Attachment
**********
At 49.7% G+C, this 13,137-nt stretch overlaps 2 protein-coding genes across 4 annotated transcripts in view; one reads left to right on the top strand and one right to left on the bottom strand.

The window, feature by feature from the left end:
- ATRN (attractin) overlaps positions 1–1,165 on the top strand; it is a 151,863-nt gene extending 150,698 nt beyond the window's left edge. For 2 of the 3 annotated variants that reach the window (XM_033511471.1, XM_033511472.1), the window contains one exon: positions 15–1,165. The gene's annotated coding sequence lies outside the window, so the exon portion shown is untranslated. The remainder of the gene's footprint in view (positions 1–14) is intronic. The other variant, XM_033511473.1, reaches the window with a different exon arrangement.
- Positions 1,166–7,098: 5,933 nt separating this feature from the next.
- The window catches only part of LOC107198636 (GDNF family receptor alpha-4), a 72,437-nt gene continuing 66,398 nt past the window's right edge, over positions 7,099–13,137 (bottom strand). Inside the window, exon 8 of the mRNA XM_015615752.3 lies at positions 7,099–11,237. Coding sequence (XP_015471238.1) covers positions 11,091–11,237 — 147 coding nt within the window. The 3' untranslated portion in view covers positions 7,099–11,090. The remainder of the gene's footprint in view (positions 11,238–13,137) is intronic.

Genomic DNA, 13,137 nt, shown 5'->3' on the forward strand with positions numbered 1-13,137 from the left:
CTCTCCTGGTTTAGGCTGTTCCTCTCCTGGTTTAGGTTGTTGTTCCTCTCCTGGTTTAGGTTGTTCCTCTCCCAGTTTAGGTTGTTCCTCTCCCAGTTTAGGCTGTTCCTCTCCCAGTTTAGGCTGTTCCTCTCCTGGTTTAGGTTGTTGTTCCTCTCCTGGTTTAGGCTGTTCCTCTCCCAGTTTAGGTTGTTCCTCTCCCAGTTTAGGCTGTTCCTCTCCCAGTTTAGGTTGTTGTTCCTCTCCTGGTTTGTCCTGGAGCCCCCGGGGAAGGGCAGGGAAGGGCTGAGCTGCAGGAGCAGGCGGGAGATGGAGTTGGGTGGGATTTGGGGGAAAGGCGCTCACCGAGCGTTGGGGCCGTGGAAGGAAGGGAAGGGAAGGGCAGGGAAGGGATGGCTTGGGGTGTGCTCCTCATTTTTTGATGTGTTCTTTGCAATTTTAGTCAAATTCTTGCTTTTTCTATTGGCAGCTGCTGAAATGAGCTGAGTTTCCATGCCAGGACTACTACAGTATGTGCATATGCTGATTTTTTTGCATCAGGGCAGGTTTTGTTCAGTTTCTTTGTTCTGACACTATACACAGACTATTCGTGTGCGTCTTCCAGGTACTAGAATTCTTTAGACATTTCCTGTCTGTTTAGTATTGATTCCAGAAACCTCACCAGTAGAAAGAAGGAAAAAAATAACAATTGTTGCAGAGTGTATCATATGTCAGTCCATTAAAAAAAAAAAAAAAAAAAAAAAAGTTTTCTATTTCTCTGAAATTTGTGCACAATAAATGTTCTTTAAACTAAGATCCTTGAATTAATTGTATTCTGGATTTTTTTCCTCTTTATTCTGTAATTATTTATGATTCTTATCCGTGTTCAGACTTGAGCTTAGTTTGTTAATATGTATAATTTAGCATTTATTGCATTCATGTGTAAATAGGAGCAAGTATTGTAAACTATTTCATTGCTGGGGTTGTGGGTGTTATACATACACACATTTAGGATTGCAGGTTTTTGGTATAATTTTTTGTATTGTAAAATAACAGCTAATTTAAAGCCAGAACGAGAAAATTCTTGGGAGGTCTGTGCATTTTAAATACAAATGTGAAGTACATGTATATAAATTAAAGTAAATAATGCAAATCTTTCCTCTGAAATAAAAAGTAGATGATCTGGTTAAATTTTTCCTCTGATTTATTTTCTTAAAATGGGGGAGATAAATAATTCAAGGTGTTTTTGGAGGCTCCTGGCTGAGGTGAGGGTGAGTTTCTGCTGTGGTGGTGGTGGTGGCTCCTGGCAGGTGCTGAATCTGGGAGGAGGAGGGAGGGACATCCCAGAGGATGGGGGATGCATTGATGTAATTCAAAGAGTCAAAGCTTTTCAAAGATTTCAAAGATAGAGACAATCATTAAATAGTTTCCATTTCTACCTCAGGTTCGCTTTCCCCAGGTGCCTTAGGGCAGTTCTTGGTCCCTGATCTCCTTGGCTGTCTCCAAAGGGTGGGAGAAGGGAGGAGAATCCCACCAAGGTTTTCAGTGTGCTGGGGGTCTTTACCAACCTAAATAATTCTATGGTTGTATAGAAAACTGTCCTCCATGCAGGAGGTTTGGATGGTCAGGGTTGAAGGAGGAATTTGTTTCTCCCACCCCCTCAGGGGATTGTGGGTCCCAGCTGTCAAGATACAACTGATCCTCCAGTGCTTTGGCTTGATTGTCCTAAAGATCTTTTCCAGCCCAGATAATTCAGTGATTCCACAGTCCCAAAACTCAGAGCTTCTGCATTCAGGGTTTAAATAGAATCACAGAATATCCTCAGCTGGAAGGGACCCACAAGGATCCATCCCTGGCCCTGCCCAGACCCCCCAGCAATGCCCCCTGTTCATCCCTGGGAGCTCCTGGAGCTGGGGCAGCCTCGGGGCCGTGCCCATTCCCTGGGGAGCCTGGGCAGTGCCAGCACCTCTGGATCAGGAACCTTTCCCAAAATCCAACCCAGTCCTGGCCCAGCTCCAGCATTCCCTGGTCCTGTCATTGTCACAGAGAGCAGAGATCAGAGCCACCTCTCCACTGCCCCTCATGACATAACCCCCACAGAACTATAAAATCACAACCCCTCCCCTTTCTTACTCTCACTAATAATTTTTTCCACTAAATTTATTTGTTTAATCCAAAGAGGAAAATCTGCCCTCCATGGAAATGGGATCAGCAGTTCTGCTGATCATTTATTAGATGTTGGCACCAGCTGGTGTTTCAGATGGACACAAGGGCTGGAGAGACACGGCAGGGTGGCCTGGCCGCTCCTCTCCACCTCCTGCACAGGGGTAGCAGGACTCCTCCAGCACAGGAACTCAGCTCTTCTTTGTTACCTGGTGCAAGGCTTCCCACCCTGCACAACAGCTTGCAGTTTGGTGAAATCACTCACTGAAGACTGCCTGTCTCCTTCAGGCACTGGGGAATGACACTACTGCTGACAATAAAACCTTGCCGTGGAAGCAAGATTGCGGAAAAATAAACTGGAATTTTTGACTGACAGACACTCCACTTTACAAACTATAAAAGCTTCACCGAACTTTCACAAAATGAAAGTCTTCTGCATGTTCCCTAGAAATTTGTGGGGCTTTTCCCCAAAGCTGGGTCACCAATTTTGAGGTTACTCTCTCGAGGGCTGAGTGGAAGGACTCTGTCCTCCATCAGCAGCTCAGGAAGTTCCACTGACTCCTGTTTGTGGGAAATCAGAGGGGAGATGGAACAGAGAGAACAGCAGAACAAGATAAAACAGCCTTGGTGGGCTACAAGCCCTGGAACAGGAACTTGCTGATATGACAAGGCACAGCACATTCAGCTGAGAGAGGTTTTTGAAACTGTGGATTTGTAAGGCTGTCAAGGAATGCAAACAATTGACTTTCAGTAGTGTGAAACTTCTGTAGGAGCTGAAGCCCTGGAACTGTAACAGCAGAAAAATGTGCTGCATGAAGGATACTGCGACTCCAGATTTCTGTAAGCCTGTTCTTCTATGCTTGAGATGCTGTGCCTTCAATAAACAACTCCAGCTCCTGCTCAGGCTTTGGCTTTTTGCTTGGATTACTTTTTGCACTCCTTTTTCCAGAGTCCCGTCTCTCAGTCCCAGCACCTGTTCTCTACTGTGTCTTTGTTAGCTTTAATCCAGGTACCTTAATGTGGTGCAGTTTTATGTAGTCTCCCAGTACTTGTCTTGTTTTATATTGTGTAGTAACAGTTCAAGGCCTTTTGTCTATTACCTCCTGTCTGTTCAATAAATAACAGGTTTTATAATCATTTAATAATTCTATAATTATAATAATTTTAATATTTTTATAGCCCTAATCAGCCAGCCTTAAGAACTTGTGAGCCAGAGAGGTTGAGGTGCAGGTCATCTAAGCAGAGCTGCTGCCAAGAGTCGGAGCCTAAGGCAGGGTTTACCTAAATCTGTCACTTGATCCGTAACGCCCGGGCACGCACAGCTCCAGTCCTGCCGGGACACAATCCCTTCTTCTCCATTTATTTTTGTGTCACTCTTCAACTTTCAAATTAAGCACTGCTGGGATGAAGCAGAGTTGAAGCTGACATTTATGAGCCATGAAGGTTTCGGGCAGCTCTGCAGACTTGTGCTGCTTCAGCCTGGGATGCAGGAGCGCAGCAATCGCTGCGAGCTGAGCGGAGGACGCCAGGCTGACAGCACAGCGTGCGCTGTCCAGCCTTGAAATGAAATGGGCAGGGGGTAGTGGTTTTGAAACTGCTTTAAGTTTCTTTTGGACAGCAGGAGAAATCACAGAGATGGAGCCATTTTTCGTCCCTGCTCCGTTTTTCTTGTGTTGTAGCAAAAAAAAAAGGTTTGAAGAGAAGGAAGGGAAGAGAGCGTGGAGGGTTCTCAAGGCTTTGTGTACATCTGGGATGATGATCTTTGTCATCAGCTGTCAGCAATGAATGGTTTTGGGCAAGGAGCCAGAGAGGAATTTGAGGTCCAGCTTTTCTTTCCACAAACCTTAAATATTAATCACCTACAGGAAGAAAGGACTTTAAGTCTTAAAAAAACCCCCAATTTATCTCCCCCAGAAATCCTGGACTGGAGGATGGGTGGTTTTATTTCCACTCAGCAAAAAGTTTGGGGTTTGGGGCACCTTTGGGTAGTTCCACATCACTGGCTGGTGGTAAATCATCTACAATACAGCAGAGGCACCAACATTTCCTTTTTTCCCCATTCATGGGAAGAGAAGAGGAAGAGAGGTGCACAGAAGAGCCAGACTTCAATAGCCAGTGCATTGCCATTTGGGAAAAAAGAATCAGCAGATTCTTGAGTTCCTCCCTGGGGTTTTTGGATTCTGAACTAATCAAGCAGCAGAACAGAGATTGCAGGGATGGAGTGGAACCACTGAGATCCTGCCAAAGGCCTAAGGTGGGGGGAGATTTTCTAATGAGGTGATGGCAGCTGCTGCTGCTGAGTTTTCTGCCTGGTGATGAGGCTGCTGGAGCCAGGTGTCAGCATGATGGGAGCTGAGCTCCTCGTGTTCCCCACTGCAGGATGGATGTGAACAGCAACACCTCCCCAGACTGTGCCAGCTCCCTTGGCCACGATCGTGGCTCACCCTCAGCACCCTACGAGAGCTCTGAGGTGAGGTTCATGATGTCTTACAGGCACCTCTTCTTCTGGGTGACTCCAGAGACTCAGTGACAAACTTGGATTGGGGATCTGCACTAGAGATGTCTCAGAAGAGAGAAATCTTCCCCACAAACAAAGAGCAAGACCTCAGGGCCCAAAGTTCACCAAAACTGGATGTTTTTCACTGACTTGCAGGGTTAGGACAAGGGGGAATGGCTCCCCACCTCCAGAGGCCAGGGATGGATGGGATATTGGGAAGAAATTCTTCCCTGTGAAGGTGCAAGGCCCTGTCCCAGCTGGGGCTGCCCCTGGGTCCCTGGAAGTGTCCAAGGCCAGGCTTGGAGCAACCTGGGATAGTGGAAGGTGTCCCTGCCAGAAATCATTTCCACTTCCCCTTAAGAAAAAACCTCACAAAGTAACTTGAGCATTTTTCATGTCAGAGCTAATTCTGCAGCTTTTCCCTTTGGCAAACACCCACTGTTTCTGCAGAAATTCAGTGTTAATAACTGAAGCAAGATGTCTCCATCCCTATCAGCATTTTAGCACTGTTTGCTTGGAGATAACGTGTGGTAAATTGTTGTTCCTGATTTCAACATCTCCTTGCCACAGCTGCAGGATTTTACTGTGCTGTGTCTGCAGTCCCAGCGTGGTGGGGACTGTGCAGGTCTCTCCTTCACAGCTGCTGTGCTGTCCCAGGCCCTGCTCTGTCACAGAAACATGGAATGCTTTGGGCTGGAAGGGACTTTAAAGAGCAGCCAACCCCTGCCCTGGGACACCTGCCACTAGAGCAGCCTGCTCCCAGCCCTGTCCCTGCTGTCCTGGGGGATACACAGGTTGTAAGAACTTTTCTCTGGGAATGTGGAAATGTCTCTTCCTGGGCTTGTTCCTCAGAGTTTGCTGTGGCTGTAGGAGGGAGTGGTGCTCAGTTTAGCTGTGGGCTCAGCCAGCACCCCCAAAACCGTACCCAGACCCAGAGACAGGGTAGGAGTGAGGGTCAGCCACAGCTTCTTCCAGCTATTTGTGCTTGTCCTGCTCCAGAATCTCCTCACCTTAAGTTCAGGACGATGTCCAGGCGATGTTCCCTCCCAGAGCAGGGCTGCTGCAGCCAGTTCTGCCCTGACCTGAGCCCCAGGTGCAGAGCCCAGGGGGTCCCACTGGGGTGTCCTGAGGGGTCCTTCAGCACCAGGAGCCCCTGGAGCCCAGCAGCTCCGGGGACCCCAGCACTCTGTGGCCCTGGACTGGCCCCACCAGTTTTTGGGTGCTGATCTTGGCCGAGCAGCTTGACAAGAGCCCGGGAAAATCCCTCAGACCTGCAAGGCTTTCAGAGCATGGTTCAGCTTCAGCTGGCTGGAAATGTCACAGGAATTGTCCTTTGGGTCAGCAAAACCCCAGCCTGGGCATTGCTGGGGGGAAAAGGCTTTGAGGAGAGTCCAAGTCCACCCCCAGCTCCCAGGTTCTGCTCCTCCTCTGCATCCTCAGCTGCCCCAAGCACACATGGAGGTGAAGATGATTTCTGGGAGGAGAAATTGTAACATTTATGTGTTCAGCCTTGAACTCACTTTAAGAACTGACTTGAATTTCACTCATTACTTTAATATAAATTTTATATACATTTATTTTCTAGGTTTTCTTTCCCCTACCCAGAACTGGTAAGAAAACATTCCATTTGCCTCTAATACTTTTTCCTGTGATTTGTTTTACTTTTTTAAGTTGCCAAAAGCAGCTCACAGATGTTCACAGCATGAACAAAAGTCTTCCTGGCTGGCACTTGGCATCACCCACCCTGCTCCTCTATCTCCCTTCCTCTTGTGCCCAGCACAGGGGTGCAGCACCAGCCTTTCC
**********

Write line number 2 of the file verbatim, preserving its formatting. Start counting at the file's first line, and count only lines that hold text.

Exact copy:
The window, feature by feature from the left end: